Compulsory indemnity insurance under scrutiny in “root and branch” SRA review

Print This Post

By Legal Futures

20 June 2010


Insurance cover: SRA to consider whether solicitors need it at all

The Solicitors Regulation Authority (SRA) is to carry out a wide-ranging review of financial protection during which the very existence of compulsory insurance for solicitors will be questioned.

Announcing a “fundamental root and branch review of the whole area of financial protection” at the SRA board meeting in London on Friday, board member Mark Humphries said it would be “all-encompassing – nothing is ruled out or ruled in”.

He added: “It is likely that some form of compulsory insurance for solicitors will remain, but even that is not necessarily ruled in.”

The review will begin immediately and the SRA aims to reach its conclusions in time for next year’s professional indemnity renewal. Mr Humphries said it would be undertaken “from the perspective of what is in the best interests of consumers”.

The review will also look at the enforcement powers and practices of the SRA in the whole area of financial protection, he said. Topics covered will include the minimum terms and conditions of insurance, the assigned risks pool, run-off cover, successor practice rules and the compensation requirement.

Bodies to be consulted during the review will include the Legal Services Board, the Law Society and other representative groups, insurers, the Legal Services Consumer Panel and other consumer bodies, providers and potential providers of legal services.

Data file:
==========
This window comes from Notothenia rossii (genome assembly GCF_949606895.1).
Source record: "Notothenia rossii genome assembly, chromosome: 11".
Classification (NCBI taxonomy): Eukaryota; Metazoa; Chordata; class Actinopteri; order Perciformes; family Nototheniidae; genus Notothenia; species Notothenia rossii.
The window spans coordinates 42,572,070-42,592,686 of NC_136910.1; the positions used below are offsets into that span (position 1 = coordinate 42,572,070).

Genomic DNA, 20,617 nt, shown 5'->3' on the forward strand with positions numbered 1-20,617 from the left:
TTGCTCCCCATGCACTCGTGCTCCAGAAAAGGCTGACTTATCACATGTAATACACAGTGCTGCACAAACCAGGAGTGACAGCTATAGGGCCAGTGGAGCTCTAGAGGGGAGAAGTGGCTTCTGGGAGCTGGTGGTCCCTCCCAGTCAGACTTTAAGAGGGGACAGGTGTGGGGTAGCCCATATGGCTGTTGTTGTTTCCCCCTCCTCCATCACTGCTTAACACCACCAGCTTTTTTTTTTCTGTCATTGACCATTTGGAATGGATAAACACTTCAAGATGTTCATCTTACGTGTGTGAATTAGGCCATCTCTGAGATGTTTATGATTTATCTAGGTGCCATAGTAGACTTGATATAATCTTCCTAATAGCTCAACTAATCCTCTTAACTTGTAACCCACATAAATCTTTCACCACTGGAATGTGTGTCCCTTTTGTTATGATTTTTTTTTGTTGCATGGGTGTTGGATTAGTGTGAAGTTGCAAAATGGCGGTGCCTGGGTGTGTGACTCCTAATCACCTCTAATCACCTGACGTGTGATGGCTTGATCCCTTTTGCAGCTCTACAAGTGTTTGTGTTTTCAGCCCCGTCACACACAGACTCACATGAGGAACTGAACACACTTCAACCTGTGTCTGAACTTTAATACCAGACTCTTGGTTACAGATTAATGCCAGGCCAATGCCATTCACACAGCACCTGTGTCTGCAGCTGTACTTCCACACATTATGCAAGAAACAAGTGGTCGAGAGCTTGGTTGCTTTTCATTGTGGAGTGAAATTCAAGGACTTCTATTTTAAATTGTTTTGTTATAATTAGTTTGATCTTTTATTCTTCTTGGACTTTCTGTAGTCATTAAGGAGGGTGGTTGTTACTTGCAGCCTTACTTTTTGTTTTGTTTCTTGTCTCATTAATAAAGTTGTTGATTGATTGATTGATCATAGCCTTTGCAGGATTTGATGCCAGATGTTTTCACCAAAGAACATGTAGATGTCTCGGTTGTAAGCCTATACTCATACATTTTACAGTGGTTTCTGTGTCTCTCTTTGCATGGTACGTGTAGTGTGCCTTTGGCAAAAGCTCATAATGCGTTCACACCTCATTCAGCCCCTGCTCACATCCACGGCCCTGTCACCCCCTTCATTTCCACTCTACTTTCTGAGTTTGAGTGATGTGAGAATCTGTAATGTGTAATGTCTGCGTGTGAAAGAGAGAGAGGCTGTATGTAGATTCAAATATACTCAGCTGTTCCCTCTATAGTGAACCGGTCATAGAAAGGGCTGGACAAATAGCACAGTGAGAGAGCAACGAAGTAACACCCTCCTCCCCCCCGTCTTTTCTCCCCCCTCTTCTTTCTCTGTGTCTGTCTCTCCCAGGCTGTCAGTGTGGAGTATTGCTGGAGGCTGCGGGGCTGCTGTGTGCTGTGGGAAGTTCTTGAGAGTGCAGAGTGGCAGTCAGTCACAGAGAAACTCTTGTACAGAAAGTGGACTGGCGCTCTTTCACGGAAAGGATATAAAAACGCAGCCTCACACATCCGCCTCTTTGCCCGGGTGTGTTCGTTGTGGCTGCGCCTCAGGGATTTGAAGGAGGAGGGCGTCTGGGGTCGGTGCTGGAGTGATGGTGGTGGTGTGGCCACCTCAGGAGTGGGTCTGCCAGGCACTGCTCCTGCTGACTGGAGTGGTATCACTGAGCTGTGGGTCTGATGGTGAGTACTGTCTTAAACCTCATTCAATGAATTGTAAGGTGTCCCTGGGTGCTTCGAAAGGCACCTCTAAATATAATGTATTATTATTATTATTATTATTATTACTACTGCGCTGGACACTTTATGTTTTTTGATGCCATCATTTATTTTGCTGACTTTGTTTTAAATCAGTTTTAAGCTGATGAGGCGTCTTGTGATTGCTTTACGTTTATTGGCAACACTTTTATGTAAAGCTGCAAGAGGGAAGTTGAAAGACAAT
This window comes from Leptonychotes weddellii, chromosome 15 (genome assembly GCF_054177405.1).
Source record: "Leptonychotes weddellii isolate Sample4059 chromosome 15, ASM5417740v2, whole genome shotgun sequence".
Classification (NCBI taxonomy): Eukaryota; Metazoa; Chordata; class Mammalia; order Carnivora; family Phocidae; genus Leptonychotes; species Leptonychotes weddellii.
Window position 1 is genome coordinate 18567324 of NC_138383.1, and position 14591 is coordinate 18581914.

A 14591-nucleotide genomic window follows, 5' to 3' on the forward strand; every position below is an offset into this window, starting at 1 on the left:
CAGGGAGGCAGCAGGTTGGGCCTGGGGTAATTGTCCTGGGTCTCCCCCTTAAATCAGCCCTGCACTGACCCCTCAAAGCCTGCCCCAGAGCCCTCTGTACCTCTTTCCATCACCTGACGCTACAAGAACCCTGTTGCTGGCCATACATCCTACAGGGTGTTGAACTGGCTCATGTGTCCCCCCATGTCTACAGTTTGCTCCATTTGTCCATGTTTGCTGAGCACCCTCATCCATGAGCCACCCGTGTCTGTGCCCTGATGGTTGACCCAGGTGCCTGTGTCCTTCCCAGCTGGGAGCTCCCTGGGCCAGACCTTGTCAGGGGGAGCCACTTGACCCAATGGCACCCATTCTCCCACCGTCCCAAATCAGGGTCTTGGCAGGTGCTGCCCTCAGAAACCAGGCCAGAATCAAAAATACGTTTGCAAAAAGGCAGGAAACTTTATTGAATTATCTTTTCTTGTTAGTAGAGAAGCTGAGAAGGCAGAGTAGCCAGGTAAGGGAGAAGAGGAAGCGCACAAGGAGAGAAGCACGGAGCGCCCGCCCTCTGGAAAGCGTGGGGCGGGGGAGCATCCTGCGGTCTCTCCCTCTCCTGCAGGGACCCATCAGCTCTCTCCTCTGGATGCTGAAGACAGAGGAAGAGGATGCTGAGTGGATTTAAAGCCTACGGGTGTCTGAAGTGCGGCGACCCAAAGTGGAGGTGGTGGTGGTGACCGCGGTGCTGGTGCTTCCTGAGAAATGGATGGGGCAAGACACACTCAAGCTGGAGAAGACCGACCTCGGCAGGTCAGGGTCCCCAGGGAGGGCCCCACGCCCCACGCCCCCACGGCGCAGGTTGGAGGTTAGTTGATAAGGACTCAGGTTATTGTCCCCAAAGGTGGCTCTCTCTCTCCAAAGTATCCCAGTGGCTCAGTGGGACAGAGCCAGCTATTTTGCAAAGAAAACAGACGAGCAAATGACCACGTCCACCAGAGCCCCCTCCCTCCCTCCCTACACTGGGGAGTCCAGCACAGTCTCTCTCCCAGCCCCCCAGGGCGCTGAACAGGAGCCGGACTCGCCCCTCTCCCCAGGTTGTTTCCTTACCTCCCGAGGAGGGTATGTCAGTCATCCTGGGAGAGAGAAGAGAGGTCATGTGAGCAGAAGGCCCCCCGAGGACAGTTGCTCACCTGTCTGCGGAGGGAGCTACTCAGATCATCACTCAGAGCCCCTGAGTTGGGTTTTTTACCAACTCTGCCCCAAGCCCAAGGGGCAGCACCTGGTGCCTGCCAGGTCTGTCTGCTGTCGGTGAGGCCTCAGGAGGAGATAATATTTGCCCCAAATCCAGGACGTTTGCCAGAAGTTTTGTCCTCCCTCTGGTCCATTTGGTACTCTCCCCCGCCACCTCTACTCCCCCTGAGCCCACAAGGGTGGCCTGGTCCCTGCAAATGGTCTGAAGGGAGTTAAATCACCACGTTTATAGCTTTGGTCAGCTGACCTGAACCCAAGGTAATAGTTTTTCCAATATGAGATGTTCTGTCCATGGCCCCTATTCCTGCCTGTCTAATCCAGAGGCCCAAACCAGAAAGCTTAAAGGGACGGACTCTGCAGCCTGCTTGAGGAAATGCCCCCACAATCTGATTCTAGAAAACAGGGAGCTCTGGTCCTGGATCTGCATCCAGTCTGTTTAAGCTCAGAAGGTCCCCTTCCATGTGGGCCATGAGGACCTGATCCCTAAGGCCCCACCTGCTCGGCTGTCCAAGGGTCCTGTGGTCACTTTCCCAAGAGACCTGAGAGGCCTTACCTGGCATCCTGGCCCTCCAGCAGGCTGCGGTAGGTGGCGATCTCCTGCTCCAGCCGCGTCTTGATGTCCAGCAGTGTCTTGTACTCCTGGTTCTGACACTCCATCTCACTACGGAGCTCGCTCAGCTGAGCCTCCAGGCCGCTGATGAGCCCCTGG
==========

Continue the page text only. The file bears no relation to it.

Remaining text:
Leave a comment

* Denotes required field

All comments will be moderated before posting. Please see our Terms and Conditions

Legal Futures Blog

Know your client checks – A lesson from BHS

Paul-Bennett for Legal Futures

As you will be aware, it is a legal requirement for advisory firms to carry out ‘know your client’ checks. The purpose of doing so is to confirm your client’s identity and to seek to provide protection in respect of anti-money laundering (AML) and terrorist financing laws. The BHS experience before the House of Commons’ work and pensions committee and business, innovation and skills committee shows that firms need to think beyond AML obligations.

September 29th, 2016